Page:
Trial’s finger on the pulse
A new trial by Stirlings to Coast Farmers is looking at ways for farmers to grow the pulse crops which are profitable in the region.
Many grain growers in the Albany Port zone use a canola-barley rotation, but some growers are starting to encounter issues with fungicide and herbicide resistance.
To help combat that and bring more diversity to cropping systems, the farming group is trialling different legume crops on a farm in Amelup with investment from the Grains Research and Development Corporation’s Regional Cropping Solutions Network. Chickpeas, field peas, faba beans, lentils and lupins are the pulses being assessed.
SCF research and development coordinator Nathan Dovey is leading the project in the Albany zone.
“We don’t expect every legume crop to work in all of the environments tested,” he said. “But we do hope to identify at least one legume crop that growers can try over the next few years and assess the pros and cons on their own properties.
“We need to identify which soil types are the most suitable for pulse crops and almost re-discover agronomic packages to make legumes crops successful.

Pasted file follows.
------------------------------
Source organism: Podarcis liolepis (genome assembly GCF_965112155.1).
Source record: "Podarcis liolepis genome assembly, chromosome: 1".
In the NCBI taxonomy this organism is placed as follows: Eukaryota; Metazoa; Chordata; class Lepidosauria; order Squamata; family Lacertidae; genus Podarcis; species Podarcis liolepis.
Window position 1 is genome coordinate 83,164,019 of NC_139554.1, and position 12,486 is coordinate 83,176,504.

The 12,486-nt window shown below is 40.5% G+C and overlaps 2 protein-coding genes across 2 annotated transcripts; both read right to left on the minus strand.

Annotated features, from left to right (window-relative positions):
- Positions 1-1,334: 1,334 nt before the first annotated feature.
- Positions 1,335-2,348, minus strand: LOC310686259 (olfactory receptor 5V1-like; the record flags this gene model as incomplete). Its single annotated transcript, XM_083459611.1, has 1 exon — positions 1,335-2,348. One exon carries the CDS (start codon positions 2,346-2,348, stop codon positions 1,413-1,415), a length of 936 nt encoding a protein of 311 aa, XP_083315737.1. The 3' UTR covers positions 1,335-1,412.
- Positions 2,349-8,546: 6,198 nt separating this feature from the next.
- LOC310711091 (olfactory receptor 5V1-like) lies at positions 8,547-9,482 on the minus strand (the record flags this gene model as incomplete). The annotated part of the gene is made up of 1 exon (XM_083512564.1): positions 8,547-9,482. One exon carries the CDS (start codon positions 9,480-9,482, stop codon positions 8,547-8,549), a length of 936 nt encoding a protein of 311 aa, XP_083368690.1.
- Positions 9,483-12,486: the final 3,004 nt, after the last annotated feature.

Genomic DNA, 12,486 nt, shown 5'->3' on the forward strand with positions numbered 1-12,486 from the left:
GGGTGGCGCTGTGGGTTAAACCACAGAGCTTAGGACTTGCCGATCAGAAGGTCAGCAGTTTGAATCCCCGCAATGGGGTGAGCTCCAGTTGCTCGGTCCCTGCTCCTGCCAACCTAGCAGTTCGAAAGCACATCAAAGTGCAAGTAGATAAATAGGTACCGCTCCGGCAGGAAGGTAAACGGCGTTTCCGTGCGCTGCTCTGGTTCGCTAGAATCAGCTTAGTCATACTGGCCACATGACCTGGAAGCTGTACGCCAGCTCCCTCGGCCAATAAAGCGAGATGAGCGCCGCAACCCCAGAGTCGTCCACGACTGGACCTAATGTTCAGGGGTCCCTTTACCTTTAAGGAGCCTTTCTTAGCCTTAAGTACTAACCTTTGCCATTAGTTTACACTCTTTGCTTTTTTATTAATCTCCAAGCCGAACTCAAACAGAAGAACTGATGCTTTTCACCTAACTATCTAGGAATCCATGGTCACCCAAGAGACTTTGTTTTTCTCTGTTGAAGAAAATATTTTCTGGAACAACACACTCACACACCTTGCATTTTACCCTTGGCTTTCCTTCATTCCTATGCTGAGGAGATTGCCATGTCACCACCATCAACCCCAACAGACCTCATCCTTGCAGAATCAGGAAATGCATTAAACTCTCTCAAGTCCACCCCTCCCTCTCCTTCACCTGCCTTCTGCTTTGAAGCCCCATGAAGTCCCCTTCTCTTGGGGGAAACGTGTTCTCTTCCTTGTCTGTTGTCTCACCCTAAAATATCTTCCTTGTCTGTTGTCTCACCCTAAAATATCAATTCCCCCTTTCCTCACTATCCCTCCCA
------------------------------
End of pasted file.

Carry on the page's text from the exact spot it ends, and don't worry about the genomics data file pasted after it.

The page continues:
“One effective method to tackle resistance issues, either fungicide or herbicide, is through diversity of crops and pastures grown.
“This disrupts the disease life cycles whilst allowing different chemical control options to be rotated.
“Adding a legume to the cropping phase will increase diversity, whilst adding nitrogen to the soil for the following crop.”
The trial is taking place on Amelup farmer Darren Moir’s property and was sown on May 7.
Mr Moir said he and his family had not regularly grown legume crops in the past decade because of poor pulse yields and profitability.
“With new pulse crops and varieties offering better disease resistance and increased yield potential, I thought it was time to re-evaluate if pulse crops had a place in their farming system,” he said.
A successful trial was also held last year in Frankland where Faba beans topped the pulse yields with 1.37t/ha and achieved revenues of over $1,000/ha at prices of $800 and above.
Other legume demonstration trials are planned for the Gnowellen, Broomehill and Muradup areas allowing grain growers to view pulse crop potential over a wide range of environments and soil types.
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